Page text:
On March 31, 1995, singer Selena Quintanilla-Pérez arrived at a Corpus Christi Days Inn to meet with her friend, fan club president, and fashion boutique manager, Yolanda Saldívar. The Quintanilla family suspected Saldívar of embezzling funds. When the women started to argue, Saldívar pointed a gun at Selena, shooting the singer in the back as she attempted to flee. Despite the quick arrival of paramedics, the artery-piercing wound proved fatal, and Selena was pronounced dead at the hospital. She was 23. Saldívar engaged in a near ten-hour standoff with law enforcement before surrendering into police custody.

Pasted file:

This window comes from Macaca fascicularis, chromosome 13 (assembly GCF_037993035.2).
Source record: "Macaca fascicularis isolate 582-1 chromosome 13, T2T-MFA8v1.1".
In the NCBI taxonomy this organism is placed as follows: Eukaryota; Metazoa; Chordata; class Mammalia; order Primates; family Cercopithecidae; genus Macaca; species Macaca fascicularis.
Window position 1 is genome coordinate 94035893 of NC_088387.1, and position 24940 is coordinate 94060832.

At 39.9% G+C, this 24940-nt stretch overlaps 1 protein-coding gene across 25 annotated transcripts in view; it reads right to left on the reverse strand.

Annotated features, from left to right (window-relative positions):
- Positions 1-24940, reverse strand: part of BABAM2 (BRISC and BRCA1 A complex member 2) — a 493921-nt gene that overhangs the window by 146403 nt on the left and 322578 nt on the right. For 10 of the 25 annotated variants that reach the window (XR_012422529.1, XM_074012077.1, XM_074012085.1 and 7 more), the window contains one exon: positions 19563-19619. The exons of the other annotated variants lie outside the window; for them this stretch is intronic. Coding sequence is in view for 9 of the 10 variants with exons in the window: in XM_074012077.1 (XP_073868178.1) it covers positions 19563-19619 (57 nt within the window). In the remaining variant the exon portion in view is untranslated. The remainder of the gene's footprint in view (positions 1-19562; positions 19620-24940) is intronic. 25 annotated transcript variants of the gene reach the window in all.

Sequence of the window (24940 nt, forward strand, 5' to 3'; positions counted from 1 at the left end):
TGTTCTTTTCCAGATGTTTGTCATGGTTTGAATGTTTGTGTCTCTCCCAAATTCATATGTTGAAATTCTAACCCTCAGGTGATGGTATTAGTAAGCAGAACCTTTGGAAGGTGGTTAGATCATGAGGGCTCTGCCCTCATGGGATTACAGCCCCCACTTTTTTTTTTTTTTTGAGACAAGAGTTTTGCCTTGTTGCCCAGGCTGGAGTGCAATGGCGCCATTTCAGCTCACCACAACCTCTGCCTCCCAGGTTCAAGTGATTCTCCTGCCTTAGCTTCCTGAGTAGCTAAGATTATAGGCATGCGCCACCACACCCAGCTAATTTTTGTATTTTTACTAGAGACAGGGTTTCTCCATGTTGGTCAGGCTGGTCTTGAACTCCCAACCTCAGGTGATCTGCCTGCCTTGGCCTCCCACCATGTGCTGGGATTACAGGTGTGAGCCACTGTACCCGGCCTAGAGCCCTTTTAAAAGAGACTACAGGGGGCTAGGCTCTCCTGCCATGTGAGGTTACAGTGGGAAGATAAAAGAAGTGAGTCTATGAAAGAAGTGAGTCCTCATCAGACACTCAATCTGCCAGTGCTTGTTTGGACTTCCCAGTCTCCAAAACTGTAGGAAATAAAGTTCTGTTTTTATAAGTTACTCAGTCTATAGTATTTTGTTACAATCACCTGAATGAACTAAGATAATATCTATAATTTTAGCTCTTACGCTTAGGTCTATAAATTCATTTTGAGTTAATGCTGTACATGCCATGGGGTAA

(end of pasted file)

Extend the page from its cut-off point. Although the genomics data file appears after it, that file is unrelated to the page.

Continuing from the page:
Before her death, Selena had garnered considerable celebrity. After her death, the queen of Tejano music achieved “saintlike status almost equal to that of the Virgin of Guadalupe,” said Joe Nick Patoski for Texas Monthly. So when the State of Texas v. Yolanda Saldívar began in Houston on October 9—just six days after the O. J. Simpson murder trial concluded—media outlets swarmed. More than 200 press credentials were issued, with Spanish-language networks Univision and Telemundo airing at least 90 minutes of coverage daily. After two-and-a-half hours of deliberation, the jury found Saldívar guilty of murder and gave her the maximum sentence: life in prison. She will be eligible for parole in 2025.